After two months of lockdown in Shanghai, leaving millions of dollars of designer perfume and cologne unsold, the CEO of a U.S. firm decided to break away from China and move its production line back to the U.S. 

Jean Madar, founder and chairman of Inter Parfums Inc., told the Wall Street Journal, “We’re doing this even though China is way cheaper.” 

Madar’s company is one of many U.S. firms that want to shift their production lines back to the U.S., nearby countries, or elsewhere outside China. 

Many CEOs are considering moving some or all of their businesses out of China. 

For years, cheap labor has been the key factor for multinationals to set up their factories in China. But due to the pandemic, executives choose between cheap labor and shipping costs, among other factors.  

The Wall Street Journal cited a survey from McKinsey & Co from supply-chain executives, showing that nearly 20% want to shift their productions to nearby countries, double from last year. More than 30% have added suppliers from neighboring countries, compared to 15% last year.

The bad news for China is that longer-term shifts from the country are currently underway. Rising labor costs, higher taxes, intellectual property theft, soaring ocean shipping cost, factories shutting down, and delays at ports are all attributed to their decisions to move production.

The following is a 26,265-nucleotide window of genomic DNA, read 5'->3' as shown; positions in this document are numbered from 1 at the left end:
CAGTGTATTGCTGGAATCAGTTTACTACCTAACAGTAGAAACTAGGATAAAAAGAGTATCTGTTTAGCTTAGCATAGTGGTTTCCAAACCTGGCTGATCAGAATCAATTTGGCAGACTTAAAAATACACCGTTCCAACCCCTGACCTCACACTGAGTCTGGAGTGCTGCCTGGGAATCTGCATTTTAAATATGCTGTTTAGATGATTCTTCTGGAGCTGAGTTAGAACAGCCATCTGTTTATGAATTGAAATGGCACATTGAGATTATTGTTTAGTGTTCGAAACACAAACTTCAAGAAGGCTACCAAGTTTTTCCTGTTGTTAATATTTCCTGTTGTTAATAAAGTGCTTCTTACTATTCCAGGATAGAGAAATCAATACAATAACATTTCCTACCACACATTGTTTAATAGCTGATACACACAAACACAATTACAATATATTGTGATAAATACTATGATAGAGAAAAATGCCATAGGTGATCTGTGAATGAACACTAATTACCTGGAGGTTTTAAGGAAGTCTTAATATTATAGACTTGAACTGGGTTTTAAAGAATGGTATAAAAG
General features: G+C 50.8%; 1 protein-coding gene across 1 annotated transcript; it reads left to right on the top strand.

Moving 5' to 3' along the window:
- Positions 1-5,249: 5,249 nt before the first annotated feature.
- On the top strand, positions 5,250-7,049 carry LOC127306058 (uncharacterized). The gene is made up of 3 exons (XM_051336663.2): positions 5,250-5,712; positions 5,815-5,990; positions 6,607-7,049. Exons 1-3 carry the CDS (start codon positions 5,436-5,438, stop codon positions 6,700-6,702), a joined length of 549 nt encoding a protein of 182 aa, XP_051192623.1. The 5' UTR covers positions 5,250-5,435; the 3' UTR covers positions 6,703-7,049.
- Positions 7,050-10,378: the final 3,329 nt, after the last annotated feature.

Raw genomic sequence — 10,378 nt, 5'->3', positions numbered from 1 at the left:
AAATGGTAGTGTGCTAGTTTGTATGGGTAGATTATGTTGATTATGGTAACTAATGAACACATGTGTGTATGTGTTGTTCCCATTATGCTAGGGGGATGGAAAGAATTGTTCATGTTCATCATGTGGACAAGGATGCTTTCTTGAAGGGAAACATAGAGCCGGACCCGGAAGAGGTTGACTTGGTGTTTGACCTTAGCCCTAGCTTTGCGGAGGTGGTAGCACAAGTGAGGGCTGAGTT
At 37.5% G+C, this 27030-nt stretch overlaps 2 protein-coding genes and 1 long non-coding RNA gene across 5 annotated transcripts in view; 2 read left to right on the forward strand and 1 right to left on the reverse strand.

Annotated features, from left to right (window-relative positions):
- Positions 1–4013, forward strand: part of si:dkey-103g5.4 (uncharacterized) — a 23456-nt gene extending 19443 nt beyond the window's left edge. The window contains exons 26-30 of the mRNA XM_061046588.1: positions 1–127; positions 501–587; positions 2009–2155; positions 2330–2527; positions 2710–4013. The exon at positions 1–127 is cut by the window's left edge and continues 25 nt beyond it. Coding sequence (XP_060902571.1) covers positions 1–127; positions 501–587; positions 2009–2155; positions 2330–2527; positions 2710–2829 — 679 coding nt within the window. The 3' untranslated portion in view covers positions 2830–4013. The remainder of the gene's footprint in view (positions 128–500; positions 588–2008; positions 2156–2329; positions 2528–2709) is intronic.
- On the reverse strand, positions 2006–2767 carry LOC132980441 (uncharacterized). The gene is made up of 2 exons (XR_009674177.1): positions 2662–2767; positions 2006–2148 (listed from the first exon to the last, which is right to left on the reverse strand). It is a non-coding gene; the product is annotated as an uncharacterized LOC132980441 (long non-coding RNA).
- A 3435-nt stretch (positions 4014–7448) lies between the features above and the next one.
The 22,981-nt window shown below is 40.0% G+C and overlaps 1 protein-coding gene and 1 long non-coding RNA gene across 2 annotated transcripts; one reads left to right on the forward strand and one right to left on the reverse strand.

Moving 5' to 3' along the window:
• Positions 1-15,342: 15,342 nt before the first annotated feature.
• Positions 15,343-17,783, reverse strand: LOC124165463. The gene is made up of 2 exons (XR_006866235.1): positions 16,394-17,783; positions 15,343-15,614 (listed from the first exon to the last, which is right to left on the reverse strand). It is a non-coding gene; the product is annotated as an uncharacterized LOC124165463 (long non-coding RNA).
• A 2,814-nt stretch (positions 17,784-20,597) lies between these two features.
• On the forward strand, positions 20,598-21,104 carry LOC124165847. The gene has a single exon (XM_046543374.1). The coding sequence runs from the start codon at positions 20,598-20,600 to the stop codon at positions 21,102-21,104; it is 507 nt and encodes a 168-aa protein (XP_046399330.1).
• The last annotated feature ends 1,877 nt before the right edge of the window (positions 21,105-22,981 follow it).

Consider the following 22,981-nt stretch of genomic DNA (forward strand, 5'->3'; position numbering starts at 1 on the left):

Bloomberg shows data backing the U.S. reshoring move. New manufacturing facilities construction in the U.S. has soared 116% over the last year. Among those, big-scale factories in semiconductors or aluminum and steel top the list.

The Wall Street Journal reported that Inter Parfums is moving most of its production lines from China and other countries to the U.S. The company still plans to keep some of its suppliers in China.

The number of U.S. suppliers has been increasing in the company’s vendors’ list, helping it eliminate China’s glass, metal, and pump suppliers. Now, nearly 70% of its parts are from U.S. firms, double from a year earlier. 

Inter Parfums, with annual revenue of 1 billion dollars, has operated about 70% of its filling and assembly operations in the U.S., up from 30% a year earlier. The company plans to have all operations in the U.S. by 2024.

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